on 1 Jan, 1970
To celebrate the release of the excellent Public Enemies, out on DVD and Blu-ray 2nd November, we caught up with one of Hollywood’s hottest actresses, Marion Cotillard.
Her rise has been nothing short of meteoric – from a range of movies in her native France to proud owner of an Academy Award for Best Actress for her portrayal of Edith Piaf in La Vie En Rose.
– Do you still consider yourself as being from France? Or are you now from Los Angeles or a New Yorker?
I live where I work. So I was African this past month. I’m still from France, definitely, but it’s been a long time since I’ve been in my country. I love to travel. I miss my friends and family, that’s all.
When I did Michael Mann’s movie, we were for four months in Chicago so I lived in an apartment there, because I’m French so I need a kitchen to cook sometimes! To have a healthy life, you need to have your home bedroom and make the bed in the morning.
– Do you like this gypsy kind of life?
Yes, for the moment. I know that it will not be my whole life and one day I will maybe take some time off and stay in my house in France. But I love to meet people.
I love to make different contacts. The world is rich with so many things that I want to discover that I’m very happy with this gypsy kind of life.
– Is it a stereotype that the French women are obsessed with cooking and food?
I love to cook and French love good food. In Chicago, you can find very good food. It’s just that I like to know what I eat.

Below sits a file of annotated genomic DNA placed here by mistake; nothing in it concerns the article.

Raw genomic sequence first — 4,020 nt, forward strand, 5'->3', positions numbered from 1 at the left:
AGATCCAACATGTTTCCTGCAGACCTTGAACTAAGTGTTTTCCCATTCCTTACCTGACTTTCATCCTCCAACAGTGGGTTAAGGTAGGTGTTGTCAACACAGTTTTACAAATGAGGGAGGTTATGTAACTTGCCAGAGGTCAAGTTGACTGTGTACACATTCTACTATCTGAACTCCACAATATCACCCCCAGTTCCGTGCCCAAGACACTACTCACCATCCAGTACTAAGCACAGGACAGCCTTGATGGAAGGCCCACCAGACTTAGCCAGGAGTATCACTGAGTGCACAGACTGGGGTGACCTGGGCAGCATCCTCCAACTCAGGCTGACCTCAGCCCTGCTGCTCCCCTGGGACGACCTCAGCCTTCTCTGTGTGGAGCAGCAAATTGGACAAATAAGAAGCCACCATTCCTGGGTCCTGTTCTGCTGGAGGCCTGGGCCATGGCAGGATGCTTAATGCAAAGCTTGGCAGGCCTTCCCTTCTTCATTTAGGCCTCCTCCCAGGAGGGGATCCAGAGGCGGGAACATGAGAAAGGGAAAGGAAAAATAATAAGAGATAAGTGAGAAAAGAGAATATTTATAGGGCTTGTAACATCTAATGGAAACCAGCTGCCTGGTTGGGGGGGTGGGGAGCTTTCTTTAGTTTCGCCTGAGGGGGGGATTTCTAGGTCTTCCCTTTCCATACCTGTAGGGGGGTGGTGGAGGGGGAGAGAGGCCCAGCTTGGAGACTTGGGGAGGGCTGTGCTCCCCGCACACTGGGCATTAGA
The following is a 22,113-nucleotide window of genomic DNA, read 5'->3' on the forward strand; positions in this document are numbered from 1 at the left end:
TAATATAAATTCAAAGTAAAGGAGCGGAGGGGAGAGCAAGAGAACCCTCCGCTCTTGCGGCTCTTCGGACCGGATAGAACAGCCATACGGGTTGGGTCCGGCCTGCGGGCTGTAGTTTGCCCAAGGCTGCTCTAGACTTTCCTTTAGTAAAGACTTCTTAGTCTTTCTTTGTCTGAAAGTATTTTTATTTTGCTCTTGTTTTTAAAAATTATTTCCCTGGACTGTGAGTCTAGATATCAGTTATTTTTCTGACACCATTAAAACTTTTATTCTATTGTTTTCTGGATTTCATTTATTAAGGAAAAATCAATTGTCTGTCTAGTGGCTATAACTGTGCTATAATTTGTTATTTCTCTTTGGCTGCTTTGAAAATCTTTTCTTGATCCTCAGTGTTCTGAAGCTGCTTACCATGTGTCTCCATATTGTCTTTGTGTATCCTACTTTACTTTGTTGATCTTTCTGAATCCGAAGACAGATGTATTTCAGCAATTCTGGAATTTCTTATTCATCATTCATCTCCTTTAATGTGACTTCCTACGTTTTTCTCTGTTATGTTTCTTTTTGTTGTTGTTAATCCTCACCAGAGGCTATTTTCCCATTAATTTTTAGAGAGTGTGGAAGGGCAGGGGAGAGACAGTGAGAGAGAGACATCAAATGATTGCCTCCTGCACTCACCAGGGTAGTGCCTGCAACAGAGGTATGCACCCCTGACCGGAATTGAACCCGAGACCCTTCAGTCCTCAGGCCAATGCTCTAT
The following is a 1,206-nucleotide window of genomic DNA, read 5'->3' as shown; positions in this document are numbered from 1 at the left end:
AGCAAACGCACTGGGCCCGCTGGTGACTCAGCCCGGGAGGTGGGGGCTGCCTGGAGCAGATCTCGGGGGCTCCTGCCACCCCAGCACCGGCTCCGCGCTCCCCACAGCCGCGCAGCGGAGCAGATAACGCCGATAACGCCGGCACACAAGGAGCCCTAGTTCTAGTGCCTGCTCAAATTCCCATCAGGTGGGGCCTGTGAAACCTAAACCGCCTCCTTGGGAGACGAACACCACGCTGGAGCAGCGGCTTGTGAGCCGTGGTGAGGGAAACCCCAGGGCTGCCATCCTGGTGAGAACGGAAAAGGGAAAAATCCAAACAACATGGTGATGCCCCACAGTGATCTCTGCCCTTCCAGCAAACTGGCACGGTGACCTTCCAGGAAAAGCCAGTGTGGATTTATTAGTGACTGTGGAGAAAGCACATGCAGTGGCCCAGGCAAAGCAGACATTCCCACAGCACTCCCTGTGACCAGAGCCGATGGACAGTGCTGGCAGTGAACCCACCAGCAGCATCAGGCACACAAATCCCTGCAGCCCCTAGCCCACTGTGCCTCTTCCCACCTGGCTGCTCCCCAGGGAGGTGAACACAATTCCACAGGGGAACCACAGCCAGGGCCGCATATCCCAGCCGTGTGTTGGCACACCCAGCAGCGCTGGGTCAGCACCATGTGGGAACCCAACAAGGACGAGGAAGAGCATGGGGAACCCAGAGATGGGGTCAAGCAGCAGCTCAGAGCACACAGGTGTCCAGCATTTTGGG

– What made you feel ‘I have to be in Public Enemies’?
I didn’t know anything about the [John] Dillinger case and I read the script and I started to do some research about American history, native American history, this very special and tough period of the depression and the creation of the FBI. I thought it was so interesting. I love to learn things, I love to learn history.
What I loved in the movie is that you can feel in each character the failure and the violence, the pain of this period. You can see it in Dillinger, you can see it in [FBI Agent Melvin] Purvis, you can see it in [her character] Billie Frechette.
You can see it in all the characters and I think it’s beautiful to manage to make you feel what was the period, just by seeing someone live. Without a word, you feel this failure.
– You are doing more and more American movies. Is it something you did on purpose because people in the French film industry were jealous of you and you needed to escape?
No. I have never thought of my work this way. I was in Los Angeles and I had this amazing opportunity to meet Michael Mann. I couldn’t believe it. I loved him right away.
I wanted to give everything I could to that guy because, as I said before, I loved the story and it was more than a gangster movie. It tells you much more than just guns and robbing banks.
And it was not ‘I have to do that and I have to do this.’ I just couldn’t do something that I don’t believe in – I would be very bad at it.
– How much did the Oscar change your status in Hollywood?
I think that what has changed things in my life was the movie La vie en rose and the Oscar is like the proof of the change. You know, it has changed but I’m not more confident.
I wish I could be but I’m not. It brings me all these beautiful opportunities to meet people that I loved forever, that I’ve admired forever.
Each time my American agent calls me and says, ‘This director would like to meet with you’, ‘This director would like to offer you a role,’ it’s magical. I will not get used to it. It’s amazing.
Public Enemies is available to own on DVD and Blu-Ray from 2nd November